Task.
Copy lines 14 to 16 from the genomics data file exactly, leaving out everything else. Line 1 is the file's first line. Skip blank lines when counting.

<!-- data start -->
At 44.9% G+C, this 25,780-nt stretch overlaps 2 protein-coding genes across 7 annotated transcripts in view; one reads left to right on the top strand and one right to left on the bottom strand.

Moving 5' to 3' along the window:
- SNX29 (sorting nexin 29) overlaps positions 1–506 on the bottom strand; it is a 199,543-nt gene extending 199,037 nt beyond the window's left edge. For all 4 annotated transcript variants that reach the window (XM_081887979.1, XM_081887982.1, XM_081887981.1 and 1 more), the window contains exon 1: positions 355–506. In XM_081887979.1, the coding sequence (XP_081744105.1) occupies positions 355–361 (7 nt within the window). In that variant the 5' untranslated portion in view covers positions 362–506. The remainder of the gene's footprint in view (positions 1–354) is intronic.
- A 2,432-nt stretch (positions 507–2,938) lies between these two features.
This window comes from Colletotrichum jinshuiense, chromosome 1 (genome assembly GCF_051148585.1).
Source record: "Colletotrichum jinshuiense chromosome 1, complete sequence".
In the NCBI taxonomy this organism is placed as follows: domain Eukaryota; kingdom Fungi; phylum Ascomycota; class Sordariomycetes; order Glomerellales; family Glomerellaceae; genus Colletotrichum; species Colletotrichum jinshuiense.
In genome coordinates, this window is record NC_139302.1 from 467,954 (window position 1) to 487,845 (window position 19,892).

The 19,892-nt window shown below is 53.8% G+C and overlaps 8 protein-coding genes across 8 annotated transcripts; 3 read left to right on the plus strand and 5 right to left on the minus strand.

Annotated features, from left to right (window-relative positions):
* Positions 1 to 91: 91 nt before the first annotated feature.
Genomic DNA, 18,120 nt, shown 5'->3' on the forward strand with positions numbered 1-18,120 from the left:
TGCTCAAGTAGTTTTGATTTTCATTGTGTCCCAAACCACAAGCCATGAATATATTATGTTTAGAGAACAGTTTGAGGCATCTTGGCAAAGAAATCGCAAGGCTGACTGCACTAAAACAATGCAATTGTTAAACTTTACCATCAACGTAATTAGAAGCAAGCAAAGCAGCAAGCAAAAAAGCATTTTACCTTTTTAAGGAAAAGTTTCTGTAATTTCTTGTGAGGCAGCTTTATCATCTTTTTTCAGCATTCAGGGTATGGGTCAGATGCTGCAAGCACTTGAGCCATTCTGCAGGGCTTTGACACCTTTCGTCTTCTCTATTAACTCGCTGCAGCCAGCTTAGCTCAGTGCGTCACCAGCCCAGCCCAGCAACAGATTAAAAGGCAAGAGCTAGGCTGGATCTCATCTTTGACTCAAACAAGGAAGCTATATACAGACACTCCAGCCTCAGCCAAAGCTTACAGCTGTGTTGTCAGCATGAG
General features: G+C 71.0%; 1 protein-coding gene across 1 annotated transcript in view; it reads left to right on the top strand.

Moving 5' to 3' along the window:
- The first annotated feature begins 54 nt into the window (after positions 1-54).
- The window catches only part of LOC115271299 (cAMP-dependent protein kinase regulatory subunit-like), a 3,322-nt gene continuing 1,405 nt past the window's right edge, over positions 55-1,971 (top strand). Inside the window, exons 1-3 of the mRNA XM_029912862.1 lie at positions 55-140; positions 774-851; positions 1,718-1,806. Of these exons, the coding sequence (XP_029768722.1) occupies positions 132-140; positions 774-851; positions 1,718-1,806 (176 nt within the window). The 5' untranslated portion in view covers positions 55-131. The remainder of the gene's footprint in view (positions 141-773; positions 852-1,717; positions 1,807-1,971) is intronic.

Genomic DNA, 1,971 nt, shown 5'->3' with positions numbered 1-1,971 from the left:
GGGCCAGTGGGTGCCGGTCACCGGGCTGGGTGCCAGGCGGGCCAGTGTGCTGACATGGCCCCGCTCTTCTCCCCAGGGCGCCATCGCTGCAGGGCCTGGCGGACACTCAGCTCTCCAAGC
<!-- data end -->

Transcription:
General features: G+C 71.0%; 1 protein-coding gene across 1 annotated transcript in view; it reads left to right on the top strand.

Moving 5' to 3' along the window:
- The first annotated feature begins 54 nt into the window (after positions 1-54).